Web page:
138in the arguments and, if a vnode is returned by the operation,
139stacks a null-node on top of the returned vnode.
140.Pp
141Although bypass handles most operations,
142.Em vop_getattr ,
143.Em vop_inactive ,
144.Em vop_reclaim ,
145and
146.Em vop_print
147are not bypassed.
148.Em Vop_getattr
149must change the fsid being returned.
150.Em Vop_inactive
151and
152.Em vop_reclaim
153are not bypassed so that
154they can handle freeing null-layer specific data.
155.Em Vop_print
156is not bypassed to avoid excessive debugging
157information.
158.\"
159.\"
160.Sh INSTANTIATING VNODE STACKS
161Mounting associates the null layer with a lower layer,
162in effect stacking two VFSes. Vnode stacks are instead
163created on demand as files are accessed.
164.Pp
165The initial mount creates a single vnode stack for the
166root of the new null layer. All other vnode stacks
167are created as a result of vnode operations on
168this or other null vnode stacks.
169.Pp
170New vnode stacks come into existence as a result of
171an operation which returns a vnode.
172The bypass routine stacks a null-node above the new
173vnode before returning it to the caller.
174.Pp
175For example, imagine mounting a null layer with
176.Bd -literal -offset indent
177mount_null /usr/include /dev/layer/null
178.Ed
fa4bea71 179.Pp
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180Changing directory to
181.Pa /dev/layer/null
182will assign
183the root null-node (which was created when the null layer was mounted).
184Now consider opening
185.Pa sys .
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186A
187.Em vop_lookup
188would be
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189done on the root null-node. This operation would bypass through
190to the lower layer which would return a vnode representing
167c1ad2
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191the
192.Xr UFS 5
fa4bea71 193.Pa sys
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194(assuming that the lower layer is an
195.Xr UFS 5
196file system).
984263bc 197Null_bypass then builds a null-node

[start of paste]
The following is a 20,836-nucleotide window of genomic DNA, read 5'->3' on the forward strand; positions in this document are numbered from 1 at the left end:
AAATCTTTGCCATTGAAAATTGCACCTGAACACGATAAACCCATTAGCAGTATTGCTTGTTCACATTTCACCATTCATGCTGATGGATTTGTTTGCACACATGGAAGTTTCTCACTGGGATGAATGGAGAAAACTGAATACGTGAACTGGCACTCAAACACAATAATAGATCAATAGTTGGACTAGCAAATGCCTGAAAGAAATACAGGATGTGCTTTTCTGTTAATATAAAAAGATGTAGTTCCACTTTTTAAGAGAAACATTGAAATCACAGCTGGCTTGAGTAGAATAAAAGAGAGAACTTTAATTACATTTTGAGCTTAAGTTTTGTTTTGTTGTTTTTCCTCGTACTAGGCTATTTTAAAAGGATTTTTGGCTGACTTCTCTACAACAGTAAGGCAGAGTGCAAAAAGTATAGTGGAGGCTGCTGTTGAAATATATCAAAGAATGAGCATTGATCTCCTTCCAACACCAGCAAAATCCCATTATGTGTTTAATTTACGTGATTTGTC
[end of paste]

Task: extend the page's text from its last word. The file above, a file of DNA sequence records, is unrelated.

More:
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198aliasing the
199.Xr UFS 5
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200.Pa sys
201and returns this to the caller.
202Later operations on the null-node
203.Pa sys
204will repeat this
205process when constructing other vnode stacks.
206.\"
207.\"
208.Sh CREATING OTHER FILE SYSTEM LAYERS
209One of the easiest ways to construct new file system layers is to make
210a copy of the null layer, rename all files and variables, and
211then begin modifying the copy.
212.Xr Sed 1
213can be used to easily rename
214all variables.
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215.\"
216.\"
217.Sh INVOKING OPERATIONS ON LOWER LAYERS
218There are two techniques to invoke operations on a lower layer
219when the operation cannot be completely bypassed. Each method
220is appropriate in different situations. In both cases,
221it is the responsibility of the aliasing layer to make
222the operation arguments "correct" for the lower layer
223by mapping a vnode argument to the lower layer.
224.Pp
225The first approach is to call the aliasing layer's bypass routine.
226This method is most suitable when you wish to invoke the operation
227currently being handled on the lower layer.
228It has the advantage that
229the bypass routine already must do argument mapping.
230An example of this is
231.Em null_getattrs
232in the null layer.
233.Pp
234A second approach is to directly invoke vnode operations on
235the lower layer with the
236.Em VOP_OPERATIONNAME
237interface.
238The advantage of this method is that it is easy to invoke
239arbitrary operations on the lower layer. The disadvantage
240is that vnode arguments must be manually mapped.
241.\"
242.\"
243.Sh SEE ALSO
fa4bea71 244.Xr HAMMER 5 ,
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245.Xr mount 8
246.Pp
247UCLA Technical Report CSD-910056,
248.Em "Stackable Layers: an Architecture for File System Development" .
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249.Sh HISTORY
250The
251.Nm
252utility first appeared in
253.Bx 4.4 .
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254.An Matthew Dillon
255made
256.Nm
257work in
258.Dx 1.7 ,
259after it had been broken for some time.